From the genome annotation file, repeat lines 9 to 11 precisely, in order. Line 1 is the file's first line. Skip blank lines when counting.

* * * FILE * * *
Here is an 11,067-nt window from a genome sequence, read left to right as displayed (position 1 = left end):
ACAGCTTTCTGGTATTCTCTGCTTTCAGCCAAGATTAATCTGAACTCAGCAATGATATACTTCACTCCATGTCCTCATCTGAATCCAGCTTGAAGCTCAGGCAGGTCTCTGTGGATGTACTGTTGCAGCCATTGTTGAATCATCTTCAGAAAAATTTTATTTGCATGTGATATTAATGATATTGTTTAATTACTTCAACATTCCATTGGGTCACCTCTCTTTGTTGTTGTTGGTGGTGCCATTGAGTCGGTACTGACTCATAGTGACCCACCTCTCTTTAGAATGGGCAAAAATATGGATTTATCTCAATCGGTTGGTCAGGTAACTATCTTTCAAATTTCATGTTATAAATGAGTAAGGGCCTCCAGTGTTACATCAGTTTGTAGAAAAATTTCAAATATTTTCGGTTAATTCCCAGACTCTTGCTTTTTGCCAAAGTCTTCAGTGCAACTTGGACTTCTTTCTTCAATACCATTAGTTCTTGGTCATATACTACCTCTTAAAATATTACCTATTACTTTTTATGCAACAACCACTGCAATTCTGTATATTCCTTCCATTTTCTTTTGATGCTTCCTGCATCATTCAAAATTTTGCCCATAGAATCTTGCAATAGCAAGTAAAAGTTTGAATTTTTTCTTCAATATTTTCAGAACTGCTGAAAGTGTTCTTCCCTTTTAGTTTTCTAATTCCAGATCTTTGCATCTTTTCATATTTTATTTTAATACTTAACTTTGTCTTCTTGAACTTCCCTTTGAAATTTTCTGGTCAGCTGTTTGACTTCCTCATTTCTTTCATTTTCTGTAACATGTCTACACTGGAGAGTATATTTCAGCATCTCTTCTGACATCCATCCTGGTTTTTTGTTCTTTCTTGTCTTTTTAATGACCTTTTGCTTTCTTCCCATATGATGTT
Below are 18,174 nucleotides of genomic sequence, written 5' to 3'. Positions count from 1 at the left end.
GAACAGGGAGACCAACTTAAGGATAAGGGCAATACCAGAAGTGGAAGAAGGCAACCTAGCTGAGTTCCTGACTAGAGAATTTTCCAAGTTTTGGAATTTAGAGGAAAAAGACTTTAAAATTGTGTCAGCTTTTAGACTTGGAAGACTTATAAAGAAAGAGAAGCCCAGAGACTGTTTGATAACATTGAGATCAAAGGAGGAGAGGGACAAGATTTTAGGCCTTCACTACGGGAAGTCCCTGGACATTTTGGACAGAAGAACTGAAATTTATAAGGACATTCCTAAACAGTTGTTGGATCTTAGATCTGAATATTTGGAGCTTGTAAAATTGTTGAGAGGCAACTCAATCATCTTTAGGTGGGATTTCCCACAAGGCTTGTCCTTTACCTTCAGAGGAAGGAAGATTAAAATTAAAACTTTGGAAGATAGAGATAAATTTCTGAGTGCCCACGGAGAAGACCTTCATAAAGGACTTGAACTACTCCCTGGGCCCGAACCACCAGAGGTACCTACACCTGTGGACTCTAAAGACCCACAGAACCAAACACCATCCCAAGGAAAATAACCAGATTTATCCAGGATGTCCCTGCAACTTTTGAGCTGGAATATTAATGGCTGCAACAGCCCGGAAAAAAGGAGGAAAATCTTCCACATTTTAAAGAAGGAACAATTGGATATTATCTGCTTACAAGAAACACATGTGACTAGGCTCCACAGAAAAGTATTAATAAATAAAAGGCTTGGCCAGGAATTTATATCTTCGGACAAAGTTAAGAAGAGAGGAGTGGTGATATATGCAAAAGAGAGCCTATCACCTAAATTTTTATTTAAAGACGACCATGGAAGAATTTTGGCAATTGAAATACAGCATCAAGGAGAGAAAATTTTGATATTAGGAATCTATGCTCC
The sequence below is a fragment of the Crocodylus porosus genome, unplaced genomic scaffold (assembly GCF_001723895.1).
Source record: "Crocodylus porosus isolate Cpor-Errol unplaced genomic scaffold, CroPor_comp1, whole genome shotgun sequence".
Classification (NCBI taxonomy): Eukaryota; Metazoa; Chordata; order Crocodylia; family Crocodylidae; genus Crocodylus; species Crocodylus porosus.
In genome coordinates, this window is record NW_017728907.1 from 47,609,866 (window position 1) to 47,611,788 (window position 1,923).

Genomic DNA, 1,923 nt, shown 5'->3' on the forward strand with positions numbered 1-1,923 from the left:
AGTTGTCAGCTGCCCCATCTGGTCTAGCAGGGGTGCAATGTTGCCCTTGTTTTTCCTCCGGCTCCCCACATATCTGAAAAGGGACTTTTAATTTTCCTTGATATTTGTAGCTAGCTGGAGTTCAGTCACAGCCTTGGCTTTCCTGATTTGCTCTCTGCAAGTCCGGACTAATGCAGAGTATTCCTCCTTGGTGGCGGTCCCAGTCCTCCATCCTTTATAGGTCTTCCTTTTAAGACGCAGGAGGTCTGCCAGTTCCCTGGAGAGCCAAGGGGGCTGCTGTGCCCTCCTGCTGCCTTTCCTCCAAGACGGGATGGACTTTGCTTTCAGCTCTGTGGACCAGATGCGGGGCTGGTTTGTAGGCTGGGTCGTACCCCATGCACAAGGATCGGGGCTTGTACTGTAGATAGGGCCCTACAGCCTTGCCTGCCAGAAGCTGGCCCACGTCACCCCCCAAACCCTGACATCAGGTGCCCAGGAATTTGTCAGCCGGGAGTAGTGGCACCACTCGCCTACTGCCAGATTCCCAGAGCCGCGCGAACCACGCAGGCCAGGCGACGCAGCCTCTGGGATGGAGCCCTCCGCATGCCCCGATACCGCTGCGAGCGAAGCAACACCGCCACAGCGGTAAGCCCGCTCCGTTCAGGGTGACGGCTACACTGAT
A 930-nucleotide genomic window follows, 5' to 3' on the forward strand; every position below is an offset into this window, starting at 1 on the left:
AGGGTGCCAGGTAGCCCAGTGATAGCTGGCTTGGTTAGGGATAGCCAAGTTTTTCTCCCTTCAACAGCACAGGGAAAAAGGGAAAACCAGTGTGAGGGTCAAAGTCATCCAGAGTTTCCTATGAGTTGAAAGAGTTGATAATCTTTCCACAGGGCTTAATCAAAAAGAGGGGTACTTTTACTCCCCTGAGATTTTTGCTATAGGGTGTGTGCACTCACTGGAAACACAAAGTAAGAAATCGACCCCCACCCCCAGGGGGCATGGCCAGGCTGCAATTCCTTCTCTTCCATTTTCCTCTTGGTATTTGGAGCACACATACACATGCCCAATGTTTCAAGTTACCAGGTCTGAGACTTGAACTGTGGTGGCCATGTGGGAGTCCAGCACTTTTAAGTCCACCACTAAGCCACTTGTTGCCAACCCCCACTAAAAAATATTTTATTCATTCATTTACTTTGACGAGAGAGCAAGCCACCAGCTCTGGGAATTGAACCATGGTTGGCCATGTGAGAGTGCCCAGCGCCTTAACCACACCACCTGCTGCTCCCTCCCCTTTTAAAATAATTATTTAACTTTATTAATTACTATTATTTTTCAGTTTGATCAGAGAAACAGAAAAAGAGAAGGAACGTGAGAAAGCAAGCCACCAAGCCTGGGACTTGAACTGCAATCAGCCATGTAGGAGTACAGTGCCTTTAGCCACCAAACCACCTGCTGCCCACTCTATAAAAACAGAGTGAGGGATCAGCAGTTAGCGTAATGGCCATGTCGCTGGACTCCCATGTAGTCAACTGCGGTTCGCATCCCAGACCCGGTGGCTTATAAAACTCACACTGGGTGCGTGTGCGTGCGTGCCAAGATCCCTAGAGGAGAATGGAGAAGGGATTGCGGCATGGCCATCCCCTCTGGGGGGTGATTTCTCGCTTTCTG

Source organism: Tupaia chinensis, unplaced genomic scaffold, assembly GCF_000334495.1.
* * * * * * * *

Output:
Genomic DNA, 1,923 nt, shown 5'->3' on the forward strand with positions numbered 1-1,923 from the left:
AGTTGTCAGCTGCCCCATCTGGTCTAGCAGGGGTGCAATGTTGCCCTTGTTTTTCCTCCGGCTCCCCACATATCTGAAAAGGGACTTTTAATTTTCCTTGATATTTGTAGCTAGCTGGAGTTCAGTCACAGCCTTGGCTTTCCTGATTTGCTCTCTGCAAGTCCGGACTAATGCAGAGTATTCCTCCTTGGTGGCGGTCCCAGTCCTCCATCCTTTATAGGTCTTCCTTTTAAGACGCAGGAGGTCTGCCAGTTCCCTGGAGAGCCAAGGGGGCTGCTGTGCCCTCCTGCTGCCTTTCCTCCAAGACGGGATGGACTTTGCTTTCAGCTCTGTGGACCAGATGCGGGGCTGGTTTGTAGGCTGGGTCGTACCCCATGCACAAGGATCGGGGCTTGTACTGTAGATAGGGCCCTACAGCCTTGCCTGCCAGAAGCTGGCCCACGTCACCCCCCAAACCCTGACATCAGGTGCCCAGGAATTTGTCAGCCGGGAGTAGTGGCACCACTCGCCTACTGCCAGATTCCCAGAGCCGCGCGAACCACGCAGGCCAGGCGACGCAGCCTCTGGGATGGAGCCCTCCGCATGCCCCGATACCGCTGCGAGCGAAGCAACACCGCCACAGCGGTAAGCCCGCTCCGTTCAGGGTGACGGCTACACTGAT
A 930-nucleotide genomic window follows, 5' to 3' on the forward strand; every position below is an offset into this window, starting at 1 on the left: